Slave Narrative of Betty Foreman Chessier

Person Interviewed: Betty Foreman Chessier
Location: Oklahoma City, Oklahoma
Place of Birth: Raleigh, North Carolina
Date of Birth: July 11, 1843
Age: 94

I was born July 11, 1843 in Raleigh, N. C. My mother was named Melinda Manley, the slave of Governor Manley of North Carolina, and my father was named Arnold Foreman, slave of Bob and John Foreman, two young masters. They come over from Arkansas to visit my master and my pappy and mammy met and got married, ‘though my pappy only seen my mammy in the summer when his masters come to visit our master and dey took him right back. I had three sisters and two brothers and none of dem was my whole brothers and sisters. I stayed in the Big House all the time, but my sisters and brothers was gived to the master’s sons and daughters whey dey got married and dey was told to send back for some more when dem died. I didn’t never stay with my mammy doing of slavery. I stayed in the Big House. I slept under the dining room table with three other darkies. The flo’ was well carpeted. Don’t remembah my grandmammy and grandpappy, but my master was they master.

I waited on the table, kept flies off’n my mistress and went for the mail. Never made no money, but dey did give the slaves money at Christmas time. I never had over two dresses. One was calico and one gingham. I had such underclothes as dey wore then.

Master Manley and Mistress had six sons an’ six darters. Dey raised dem all till dey was grown too. Dey lived in a great big house ‘cross from the mansion, right in town before Master was ‘lected Governor, den dey all moved in dat mansion.

Plantation folks had barbecues and “lay crop feasts” and invited the city darkies out. When I first come here I couldn’t understand the folks here, ’cause dey didn’t quit work on Easter Monday. That is some day in North Carolina even today. I doesn’t remember any play songs, ’cause I was almost in prison. I couldn’t play with any of the darkies and I doesn’t remember playing in my life when I was a little girl and when I got grown I didn’t want to. I wasn’t hongry, I wasn’t naked and I got only five licks from the white folks in my life. Dey was for being such a big forgitful girl. I saw ’em sell niggers once. The only pusson I ever seen whipped at dat whipping post was a white man.

I never got no learning; dey kept us from dat, but you know some of dem darkies learnt anyhow. We had church in the heart of town or in the basement of some old building. I went to the ‘piscopal church most all the time, till I got to be a Baptist.

The slaves run away to the North ’cause dey wanted to be free. Some of my family run away sometime and dey didn’t catch ’em neither. The patrollers sho’ watched the streets. But when dey caught any of master’s niggers without passes, dey jest locked him up in the guard house and master come down in the mawnin’ and git ’em out, but dem patrollers better not whip one.

I know when the War commenced and ended. Master Manley sent me from the Big House to the office about a mile away. Jest as I got to the office door, three men rid up in blue uniforms and said, “Dinah, do you have any milk in there?” I was sent down to the office for some beans for to cook dinner, but dem men most nigh scared me to death. They never did go in dat office, but jest rid off on horseback about a quarter a mile and seem lak right now. Yankees fell out of the very sky, ’cause hundeds and hundeds was everywhere you could look to save your life. Old Mistress sent one of her grandchillun to tell me to come on, and one of the Yankees told dat child, “You tell your grandmother she ain’t coming now and never will come back there as a slave.” Master was setting on the mansion porch. Dem Yankees come up on de porch, go down in cellar and didn’t tech one blessed thing. Old Mistress took heart trouble, ’cause dem Yankees whipped white folks going and coming.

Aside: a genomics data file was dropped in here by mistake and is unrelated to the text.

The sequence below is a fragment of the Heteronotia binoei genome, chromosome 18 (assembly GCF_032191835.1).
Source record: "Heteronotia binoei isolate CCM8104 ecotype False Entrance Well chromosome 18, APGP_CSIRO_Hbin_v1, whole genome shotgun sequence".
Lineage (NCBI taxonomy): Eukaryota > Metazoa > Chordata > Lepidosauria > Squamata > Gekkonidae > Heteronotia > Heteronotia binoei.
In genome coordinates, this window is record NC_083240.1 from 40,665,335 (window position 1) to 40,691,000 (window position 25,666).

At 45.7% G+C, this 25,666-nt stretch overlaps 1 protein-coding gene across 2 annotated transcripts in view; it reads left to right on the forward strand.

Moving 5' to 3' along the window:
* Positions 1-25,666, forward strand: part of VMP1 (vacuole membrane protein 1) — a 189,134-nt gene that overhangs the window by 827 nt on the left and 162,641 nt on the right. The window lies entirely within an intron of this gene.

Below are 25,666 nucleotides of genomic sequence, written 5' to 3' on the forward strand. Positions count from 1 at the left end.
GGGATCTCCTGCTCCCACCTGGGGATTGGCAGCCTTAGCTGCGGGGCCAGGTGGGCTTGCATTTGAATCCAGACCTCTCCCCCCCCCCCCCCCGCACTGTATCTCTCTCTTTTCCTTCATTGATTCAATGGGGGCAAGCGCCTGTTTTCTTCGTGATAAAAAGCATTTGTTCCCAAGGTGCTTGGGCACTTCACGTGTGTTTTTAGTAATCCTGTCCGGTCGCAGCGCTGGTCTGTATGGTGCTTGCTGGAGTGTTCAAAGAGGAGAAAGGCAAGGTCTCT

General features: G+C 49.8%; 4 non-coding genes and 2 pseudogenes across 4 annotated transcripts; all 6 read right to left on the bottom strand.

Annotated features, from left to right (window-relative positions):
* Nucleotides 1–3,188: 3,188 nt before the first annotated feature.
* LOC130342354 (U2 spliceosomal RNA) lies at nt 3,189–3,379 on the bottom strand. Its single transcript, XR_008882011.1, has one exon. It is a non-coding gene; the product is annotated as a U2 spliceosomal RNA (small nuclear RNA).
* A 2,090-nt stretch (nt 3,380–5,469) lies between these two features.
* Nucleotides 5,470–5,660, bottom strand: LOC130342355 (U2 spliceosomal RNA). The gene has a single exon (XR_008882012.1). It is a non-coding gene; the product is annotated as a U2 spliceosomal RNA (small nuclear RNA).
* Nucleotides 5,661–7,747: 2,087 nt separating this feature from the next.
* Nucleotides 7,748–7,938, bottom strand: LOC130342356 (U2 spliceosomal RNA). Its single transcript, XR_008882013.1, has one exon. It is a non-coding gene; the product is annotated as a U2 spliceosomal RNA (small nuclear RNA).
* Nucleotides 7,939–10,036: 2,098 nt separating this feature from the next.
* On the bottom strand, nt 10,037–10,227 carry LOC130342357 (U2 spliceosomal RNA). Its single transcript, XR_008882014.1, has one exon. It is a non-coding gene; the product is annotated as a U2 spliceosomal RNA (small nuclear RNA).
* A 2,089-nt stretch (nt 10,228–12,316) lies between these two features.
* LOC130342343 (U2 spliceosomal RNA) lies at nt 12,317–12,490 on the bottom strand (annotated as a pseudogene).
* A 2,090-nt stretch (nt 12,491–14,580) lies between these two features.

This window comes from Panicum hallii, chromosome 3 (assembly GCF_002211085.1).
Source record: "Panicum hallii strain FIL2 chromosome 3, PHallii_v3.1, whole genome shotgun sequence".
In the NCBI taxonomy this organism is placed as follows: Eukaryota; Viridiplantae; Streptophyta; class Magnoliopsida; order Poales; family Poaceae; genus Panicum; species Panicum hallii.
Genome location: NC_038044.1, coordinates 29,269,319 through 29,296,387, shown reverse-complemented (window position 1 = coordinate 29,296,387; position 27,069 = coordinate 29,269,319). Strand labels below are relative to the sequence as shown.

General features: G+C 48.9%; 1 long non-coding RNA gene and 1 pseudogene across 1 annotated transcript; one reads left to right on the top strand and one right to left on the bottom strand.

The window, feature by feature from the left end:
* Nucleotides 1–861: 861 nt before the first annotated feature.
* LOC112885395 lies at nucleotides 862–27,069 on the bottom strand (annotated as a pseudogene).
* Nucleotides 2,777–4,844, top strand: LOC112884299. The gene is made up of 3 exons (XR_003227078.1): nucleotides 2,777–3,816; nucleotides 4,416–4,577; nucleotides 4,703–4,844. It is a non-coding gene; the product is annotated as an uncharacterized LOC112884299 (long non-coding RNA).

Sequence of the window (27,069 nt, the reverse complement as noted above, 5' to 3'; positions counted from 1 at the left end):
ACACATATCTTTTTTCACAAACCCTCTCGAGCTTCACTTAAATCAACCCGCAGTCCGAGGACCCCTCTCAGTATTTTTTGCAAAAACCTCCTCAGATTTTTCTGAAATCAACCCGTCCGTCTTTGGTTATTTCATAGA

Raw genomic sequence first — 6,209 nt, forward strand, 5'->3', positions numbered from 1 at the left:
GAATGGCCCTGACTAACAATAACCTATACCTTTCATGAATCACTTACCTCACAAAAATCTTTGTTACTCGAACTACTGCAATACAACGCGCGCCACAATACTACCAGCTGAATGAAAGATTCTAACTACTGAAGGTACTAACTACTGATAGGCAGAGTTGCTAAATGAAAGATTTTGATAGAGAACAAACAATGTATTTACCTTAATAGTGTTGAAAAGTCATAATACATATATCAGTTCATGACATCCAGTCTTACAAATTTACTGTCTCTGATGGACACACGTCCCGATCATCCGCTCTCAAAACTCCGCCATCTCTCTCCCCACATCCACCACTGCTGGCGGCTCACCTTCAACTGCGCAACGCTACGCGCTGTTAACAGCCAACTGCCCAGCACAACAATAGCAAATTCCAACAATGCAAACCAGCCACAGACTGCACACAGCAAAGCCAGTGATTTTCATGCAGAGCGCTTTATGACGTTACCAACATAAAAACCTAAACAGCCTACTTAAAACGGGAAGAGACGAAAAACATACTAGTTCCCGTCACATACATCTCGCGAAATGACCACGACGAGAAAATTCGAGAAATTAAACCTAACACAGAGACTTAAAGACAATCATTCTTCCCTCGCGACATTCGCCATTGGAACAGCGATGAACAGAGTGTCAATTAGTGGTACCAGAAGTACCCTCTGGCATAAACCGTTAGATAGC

I laid in my bed a many night scared to death of Klu Klux Klan. Dey would come to your house and ask for a drink and no more want a drink than nothing.

After the war, I went to mammy and my step-pappy. She done married again, so I left and went to Warrington and Halifax, North Carolina, jest for a little while nursing some white chillun. I stayed in Raleigh, where I was born till 7 years ago, when I come to Oklahoma to live with my only living child. I am the mother of 4 chillun and 11 grandchillun.

When I got married I jumped a broomstick. To git unmarried, all you had to do was to jump backwards over the same broomstick.

Lincoln and Booker T. Washington was two of the finest men ever lived. Don’t think nothing of Jeff Davis, ’cause he was a traitor. Freedom for us was the best thing ever happened. Prayer is best thing in the world. Everybody ought to pray, ’cause prayer got us out of slavery.

Chessier, Foreman, Manley,

Federal Writers' Project. WPA Slave Narratives. Web. 2007-2024. The WPA Slave Narratives must be used with care. There is, of course, the problem of confusion in memory resulting from (73+ years) of the participants. In addition, inexperienced interviewers sometimes pursued question lines related to their own interests and perspectives and attempted to capture the colloquialism of the informant's speech. The interviews provide fascinating insight and surprisingly candid information, however.

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